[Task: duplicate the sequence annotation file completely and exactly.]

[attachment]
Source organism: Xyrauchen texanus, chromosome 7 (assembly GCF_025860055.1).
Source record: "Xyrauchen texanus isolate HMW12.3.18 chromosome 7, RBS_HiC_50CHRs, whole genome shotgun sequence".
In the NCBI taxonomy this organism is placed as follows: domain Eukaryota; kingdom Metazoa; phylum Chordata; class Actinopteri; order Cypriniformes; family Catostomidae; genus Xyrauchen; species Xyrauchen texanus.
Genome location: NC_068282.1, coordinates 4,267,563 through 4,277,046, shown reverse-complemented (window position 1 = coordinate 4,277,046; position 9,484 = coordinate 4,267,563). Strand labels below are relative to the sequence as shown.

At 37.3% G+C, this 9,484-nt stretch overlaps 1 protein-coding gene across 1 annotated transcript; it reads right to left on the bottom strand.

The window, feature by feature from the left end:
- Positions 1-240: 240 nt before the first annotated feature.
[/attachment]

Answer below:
Source organism: Xyrauchen texanus, chromosome 7 (assembly GCF_025860055.1).
Source record: "Xyrauchen texanus isolate HMW12.3.18 chromosome 7, RBS_HiC_50CHRs, whole genome shotgun sequence".
In the NCBI taxonomy this organism is placed as follows: domain Eukaryota; kingdom Metazoa; phylum Chordata; class Actinopteri; order Cypriniformes; family Catostomidae; genus Xyrauchen; species Xyrauchen texanus.
Genome location: NC_068282.1, coordinates 4,267,563 through 4,277,046, shown reverse-complemented (window position 1 = coordinate 4,277,046; position 9,484 = coordinate 4,267,563). Strand labels below are relative to the sequence as shown.

At 37.3% G+C, this 9,484-nt stretch overlaps 1 protein-coding gene across 1 annotated transcript; it reads right to left on the bottom strand.

The window, feature by feature from the left end:
- Positions 1-240: 240 nt before the first annotated feature.